Gloucester Cinema-Movies this     weekend

Cape Ann Art Haven Art Show and Buoy Auction

Cape Ann Museum Last 2 days of free admission for residents!

“A Boy named Torrey and a Little Harmony”

Astronomy Night at Halibut Point State Park

“Oliver” – Rockport Middle School Jan. 29 – Feb.1

Snowflake Festival – Essex Library

Check back for more stuff to do, and of course you really should start Flapping like a Haddock!

This Week’s Main Feature – “Synecdoche, New York”

Movie Poster - Synecdoche, New York

Playing Jan. 27-Feb. 7

SYNECDOCHE, NEW YORK [R] (2008 * USA * 124 minutes)
TUES., JAN. 27 @ 7:15PM; FRI., JAN. 30 @ 5:00PM & 7:15PM; SAT., JAN. 31 @ 7:15PM; SUN., FEB. 1 @ 1:30PM; WED., FEB. 4 @ 7:15PM; FRI., FEB. 6 @ 5:00PM; SAT., FEB. 7 @ 2:45PM
For theater director Caden Cotard (Philip Seymour Hoffman), life catering to suburban blue-hairs at the local regional theater in Schenectady, New York is looking bleak. His wife (Catherine Keener) has left him to pursue her painting in Berlin. His therapist (Hope Davis) is better at plugging her best-seller than she is at counseling him. A new relationship with the alluringly candid Hazel (Samantha Morton) has prematurely run aground. And a mysterious condition is systematically shutting down each of his autonomic functions, one by one. Worried about the transience of his life, he leaves his home behind. He gathers an ensemble cast into a warehouse in New York City, hoping to create a work of brutal honesty. Co-starring Jennifer Jason Leigh, Michelle Williams, Tom Noonan, Emily Watson and Dianne Wiest. Written and directed by Charlie Kaufman, screenwriter of “Eternal Sunshine Of The Spotless Mind” and “Being John Malkovich.”

“To say that Charlie Kaufman’s ‘Synecdoche, New York’ is one of the best films of the year or even one closest to my heart is such a pathetic response to its soaring ambition that I might as well pack it in right now.” -Manohla Dargis, The New York Times

267 East Main Street
Gloucester, MA 01930
978/282-1988 (showtimes) * 978/309-8448 (office)
website ::: http://www.CapeAnnCinema.com
e-mail ::: RobertNewton@MassBayFilmProject.org

Cape Ann Community Cinema Schedule For 10/30-10/31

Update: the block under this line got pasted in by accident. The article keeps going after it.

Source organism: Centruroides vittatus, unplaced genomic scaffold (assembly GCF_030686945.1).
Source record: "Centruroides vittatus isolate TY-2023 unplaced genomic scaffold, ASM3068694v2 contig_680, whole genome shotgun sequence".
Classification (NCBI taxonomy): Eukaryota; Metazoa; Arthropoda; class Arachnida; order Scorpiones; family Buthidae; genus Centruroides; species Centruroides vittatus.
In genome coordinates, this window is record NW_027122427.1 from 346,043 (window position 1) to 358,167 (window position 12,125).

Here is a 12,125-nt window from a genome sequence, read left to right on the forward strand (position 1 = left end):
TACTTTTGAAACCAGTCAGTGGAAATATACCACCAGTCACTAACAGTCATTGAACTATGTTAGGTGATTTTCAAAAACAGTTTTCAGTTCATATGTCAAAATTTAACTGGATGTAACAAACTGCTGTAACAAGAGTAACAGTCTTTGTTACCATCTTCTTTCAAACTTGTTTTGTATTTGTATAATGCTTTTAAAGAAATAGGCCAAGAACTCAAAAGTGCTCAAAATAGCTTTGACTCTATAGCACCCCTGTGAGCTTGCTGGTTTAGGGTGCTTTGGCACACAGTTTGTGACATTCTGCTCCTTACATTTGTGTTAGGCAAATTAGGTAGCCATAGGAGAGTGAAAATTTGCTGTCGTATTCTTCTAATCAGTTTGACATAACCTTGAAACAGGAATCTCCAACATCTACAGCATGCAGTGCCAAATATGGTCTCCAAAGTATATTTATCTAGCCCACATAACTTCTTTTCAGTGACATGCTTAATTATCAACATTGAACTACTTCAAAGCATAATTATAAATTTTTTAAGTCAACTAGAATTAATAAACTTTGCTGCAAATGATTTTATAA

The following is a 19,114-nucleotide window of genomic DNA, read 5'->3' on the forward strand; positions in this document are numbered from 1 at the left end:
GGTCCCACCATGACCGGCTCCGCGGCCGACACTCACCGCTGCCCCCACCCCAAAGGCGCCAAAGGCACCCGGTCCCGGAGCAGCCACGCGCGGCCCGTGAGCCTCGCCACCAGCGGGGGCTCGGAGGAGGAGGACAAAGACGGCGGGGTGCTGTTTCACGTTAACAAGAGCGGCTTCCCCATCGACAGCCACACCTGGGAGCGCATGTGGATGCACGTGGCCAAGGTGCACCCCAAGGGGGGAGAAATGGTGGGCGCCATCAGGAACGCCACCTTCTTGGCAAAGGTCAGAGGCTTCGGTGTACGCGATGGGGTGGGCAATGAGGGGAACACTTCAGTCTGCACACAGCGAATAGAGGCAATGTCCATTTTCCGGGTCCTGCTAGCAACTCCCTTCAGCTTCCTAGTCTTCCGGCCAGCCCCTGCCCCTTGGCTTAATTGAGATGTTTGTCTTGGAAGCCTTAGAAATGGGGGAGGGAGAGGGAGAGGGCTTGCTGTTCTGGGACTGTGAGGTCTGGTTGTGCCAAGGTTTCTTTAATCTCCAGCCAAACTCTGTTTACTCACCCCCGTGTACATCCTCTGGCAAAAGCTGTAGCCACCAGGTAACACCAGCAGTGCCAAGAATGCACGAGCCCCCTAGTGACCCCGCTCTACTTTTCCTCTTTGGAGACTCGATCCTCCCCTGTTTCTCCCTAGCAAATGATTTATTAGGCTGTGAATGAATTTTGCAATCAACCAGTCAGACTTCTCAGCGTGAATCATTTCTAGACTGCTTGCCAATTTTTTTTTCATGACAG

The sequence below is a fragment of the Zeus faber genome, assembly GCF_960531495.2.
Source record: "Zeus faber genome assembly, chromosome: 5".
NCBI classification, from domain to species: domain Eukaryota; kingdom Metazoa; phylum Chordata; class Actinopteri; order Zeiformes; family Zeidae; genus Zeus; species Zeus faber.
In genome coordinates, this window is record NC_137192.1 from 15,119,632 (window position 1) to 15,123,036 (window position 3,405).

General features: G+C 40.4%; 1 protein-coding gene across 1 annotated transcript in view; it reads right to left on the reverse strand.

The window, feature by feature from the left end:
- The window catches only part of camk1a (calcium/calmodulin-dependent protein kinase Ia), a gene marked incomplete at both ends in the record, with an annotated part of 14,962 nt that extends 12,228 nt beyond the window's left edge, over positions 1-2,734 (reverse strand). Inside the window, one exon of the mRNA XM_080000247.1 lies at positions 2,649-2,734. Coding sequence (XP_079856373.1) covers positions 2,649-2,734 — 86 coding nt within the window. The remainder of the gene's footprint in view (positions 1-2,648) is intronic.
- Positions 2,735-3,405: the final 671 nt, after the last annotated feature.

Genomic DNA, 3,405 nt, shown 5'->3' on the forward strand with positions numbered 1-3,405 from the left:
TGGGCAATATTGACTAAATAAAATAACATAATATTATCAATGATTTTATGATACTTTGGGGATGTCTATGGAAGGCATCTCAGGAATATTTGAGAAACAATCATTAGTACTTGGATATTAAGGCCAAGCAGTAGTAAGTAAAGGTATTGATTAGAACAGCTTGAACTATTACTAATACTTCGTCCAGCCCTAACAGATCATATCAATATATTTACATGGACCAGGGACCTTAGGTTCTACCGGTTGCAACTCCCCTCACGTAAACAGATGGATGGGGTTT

Cape Ann Community Cinema, originally uploaded by captjoe06.

For just about everybody, adolescence means having to confront a number of choices and life decisions, but rarely any as monumental as the one facing 15 year-old Alex (Ines Efron), who was born an intersex child. As Alex begins to explore her sexuality, her mother invites friends from Buenos Aires to come for a visit at their house on the gorgeous Uruguayan shore, along with their 16-year-old son Álvaro (Martin Piroyanski). Alex is immediately attracted to the young man, which adds yet another level of complexity to her personal search for identity, and forces both families to face their worst fears.
This free show is part of our Thursday FilmMovement series, which in November becomes “Free Third Thursdays.”
“Raw-edged and moving…thoroughly nuanced… a tough, engaging, extremely touching work of cinema.” -Richard James Havis, The Hollywood Reporter
Winner of the Grand Jury Prize at the 2008 Sundance Film Festival, “Trouble The Water” tells the story of an aspiring rap artist and her streetwise husband, trapped in New Orleans by deadly flood waters, who survive the storm and then seize a chance for a new beginning. It is a harrowing but ultimately redemptive tale of self-described street hustlers who become heroes that takes viewers inside Hurricane Katrina in a way never before seen on screen. From the producers of Michael Moore’s “Fahrenheit 9/11” and “Bowling For Columbine.”